Daniel Kinahan has denied ever making threats to a journalist, adding he values the role the media plays and believes journalists should be free to do their work.
Mr Kinahan made his remarks in a statement just days after it emerged the PSNI had informed the BBC Panorama crew, specifically one journalist, there was an unspecified threat against them. This followed an investigation by Panorama into Mr Kinahan last week, though the information about the threat did not name Daniel Kinahan or relate to him.
While the programme revealed little new about the Dubliner or his activities, it broadcast the allegations about him - that he leads the Kinahan drugs cartel while also having a powerful position in world boxing - to a much wider audience than reports in the Irish media.
The broadcast of the programme came seven months after British heavyweight boxer Tyson Fury credited Mr Kinahan with putting in place for him his fight deal with Anthony Joshua, which has been referred to as the biggest in British boxing history.
There have been reports since then that Mr Kinahan is no longer advising Fury or working on the arrangements for the Fury versus Joshua fights later this year.
In a statement broadcast on Monday by Talksport in the UK, Mr Kinahan said he had tried his best “to ignore the allegations that are constantly made about me” as he dedicated himself to boxing for the past 15 years. He also confirmed he remained centrally involved in boxing.
Mr Kinahan also said several times in his statement he had no convictions anywhere in the world and complained the media had constantly connected him to criminality he had no involvement in.
“Why is there only a trial by media and not a criminal trial? There is a simple answer to this. That answer is because there is no evidence. It’s because it is not true,” he added.
“I have chosen to dedicate my life to my family and my work. I do so every day in good and honest faith. I will continue to always choose love and choose God in my future as I do in my present.
“I have started from the bottom and worked my way up. I am proud to say today that I have helped organise over a dozen major world title fights. I continue to be involved in planning multiple record-breaking and exciting world title fights,” he said.
“I’m Irish. I was born and raised in Dublin. In a deprived area with serious levels of poverty, of crime, of under investment. People like me, from there, aren’t expected to do anything with their lives other than serve the middle and upper classes. Boxing is a working class sport for which I’ve had a lifelong love and passion.”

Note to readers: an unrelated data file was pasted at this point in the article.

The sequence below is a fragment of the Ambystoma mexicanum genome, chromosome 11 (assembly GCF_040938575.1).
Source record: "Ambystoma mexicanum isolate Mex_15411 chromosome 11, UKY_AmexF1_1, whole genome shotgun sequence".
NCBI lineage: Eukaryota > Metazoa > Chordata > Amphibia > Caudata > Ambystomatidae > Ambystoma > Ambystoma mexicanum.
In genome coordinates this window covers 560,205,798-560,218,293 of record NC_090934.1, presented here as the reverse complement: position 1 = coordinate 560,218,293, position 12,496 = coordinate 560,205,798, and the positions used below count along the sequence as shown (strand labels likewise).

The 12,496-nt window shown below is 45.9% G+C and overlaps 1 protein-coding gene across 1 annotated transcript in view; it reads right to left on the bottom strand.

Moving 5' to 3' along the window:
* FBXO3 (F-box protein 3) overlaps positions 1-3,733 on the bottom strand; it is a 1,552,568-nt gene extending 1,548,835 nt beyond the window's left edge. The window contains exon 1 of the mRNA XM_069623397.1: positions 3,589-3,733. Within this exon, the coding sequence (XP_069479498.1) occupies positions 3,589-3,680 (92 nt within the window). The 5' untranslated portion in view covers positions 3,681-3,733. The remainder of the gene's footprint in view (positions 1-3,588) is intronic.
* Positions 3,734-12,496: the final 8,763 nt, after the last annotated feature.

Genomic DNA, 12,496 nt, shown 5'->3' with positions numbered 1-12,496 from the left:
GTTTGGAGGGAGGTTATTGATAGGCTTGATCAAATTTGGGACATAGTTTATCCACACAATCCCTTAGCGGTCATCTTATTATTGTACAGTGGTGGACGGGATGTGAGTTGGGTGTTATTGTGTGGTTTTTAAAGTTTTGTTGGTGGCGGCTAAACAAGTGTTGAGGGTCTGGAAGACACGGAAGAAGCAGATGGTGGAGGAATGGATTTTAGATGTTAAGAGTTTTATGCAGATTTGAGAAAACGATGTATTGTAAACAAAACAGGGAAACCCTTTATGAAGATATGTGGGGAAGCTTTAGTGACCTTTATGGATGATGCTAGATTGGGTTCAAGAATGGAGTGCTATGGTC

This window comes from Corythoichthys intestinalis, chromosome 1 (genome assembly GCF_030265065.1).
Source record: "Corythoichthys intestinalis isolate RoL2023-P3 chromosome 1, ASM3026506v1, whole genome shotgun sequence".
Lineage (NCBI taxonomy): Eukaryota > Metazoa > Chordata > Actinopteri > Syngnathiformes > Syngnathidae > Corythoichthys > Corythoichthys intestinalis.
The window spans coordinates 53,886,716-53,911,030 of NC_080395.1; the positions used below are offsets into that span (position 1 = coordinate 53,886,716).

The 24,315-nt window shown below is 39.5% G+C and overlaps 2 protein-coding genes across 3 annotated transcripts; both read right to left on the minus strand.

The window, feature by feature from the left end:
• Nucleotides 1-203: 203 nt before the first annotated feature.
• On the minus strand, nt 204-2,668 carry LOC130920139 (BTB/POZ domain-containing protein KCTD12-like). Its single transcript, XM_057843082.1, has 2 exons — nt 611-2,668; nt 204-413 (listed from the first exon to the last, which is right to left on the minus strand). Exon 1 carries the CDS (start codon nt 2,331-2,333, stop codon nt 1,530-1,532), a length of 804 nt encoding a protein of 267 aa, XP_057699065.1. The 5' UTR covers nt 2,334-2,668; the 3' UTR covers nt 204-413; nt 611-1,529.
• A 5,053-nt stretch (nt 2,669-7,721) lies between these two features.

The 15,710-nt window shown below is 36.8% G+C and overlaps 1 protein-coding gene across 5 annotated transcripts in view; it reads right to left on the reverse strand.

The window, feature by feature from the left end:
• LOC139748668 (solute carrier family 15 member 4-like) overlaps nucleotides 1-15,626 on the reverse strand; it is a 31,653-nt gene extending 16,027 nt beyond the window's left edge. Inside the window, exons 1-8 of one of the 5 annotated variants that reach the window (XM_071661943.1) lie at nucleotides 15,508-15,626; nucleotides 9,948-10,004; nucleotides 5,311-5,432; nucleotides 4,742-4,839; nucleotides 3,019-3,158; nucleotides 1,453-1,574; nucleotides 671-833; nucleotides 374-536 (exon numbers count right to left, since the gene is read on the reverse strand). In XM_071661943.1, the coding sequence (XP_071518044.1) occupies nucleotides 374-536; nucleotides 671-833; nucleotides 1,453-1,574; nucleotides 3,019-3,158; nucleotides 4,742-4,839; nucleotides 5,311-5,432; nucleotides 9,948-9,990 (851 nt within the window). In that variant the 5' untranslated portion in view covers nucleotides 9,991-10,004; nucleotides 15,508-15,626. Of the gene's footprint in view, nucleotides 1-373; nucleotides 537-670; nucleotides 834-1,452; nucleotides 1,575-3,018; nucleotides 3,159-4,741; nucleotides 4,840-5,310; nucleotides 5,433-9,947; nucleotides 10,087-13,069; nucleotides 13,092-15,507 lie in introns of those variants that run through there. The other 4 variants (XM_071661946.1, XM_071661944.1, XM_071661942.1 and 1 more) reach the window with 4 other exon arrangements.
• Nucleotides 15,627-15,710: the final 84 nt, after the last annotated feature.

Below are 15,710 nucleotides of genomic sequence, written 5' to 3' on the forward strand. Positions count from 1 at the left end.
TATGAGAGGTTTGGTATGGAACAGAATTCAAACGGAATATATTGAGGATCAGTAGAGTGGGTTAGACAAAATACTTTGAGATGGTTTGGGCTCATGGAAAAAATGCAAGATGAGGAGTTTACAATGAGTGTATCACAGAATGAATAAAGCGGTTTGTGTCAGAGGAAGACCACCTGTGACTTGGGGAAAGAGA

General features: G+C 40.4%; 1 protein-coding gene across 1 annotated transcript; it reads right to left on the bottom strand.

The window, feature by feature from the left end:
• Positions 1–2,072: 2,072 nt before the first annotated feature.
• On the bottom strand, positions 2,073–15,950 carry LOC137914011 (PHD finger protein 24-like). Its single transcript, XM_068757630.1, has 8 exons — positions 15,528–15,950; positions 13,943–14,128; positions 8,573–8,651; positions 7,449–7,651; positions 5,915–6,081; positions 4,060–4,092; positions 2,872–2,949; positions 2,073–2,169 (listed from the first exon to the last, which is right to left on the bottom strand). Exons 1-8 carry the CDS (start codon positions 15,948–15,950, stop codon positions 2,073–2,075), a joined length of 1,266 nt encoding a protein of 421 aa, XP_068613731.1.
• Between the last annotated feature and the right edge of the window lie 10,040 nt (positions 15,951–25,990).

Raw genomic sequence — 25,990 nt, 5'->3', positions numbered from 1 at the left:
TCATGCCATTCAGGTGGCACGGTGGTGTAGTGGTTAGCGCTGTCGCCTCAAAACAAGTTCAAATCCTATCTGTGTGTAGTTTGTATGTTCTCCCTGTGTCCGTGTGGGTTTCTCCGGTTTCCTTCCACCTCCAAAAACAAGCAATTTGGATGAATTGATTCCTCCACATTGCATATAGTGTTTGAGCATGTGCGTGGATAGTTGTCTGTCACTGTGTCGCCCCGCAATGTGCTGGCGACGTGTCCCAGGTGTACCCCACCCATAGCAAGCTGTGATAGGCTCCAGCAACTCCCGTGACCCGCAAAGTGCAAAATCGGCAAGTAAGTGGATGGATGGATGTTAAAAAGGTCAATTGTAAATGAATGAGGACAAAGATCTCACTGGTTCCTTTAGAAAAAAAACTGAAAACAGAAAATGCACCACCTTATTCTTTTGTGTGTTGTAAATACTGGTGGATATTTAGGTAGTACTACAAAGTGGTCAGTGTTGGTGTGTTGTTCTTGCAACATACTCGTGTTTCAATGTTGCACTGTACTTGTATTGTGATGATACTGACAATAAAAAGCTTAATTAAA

He added he did not like how boxing had been run and so during his work with boxers he wanted to ensure they were financially secure and healthy when they left the sport but he was now being targeted in a “campaign” because he was so successful.
“Last week it was inferred that I had threatened a reporter. I have full respect for journalism. I have worked with journalists and I value their role,” he said.
“Journalists should always be free to do their job, free from any threat or harassment. I have never threatened a reporter or journalist or asked anyone to do that for me. I never have and I never would.”
He said he had “not been on the receiving end of fair and credible journalism, especially in the UK and Ireland”, claiming the Panorama programme was the latest example of the “unsubstantiated allegations” against him.
Separately, Irish actor Paul Mescal has distanced himself from MTK sports after learning about Mr Kinahan’s connection to the company.
MTK Global, originally founded by Mr Kinahan in Spain, posted on social media on Sunday that Mr Mescal had trained in its Sydney gym on his 25th birthday. It also posted a video of the Normal People star sparring in the ring.
On Monday, Mr Mescal’s representatives released a statement saying he is in Australia for the production of a feature film which required him to undergo boxing training.
It said the production was not aware of the connection between MTK Sydney “and the man named by Irish courts as a crime boss”.
“Paul is no longer training at the facility,” the statement, which was released to RTE Radio One, said.
In 2018, a High Court judge stated Mr Kinahan, who has no convictions, controlled an organisation involved in drug and weapons smuggling on a global scale.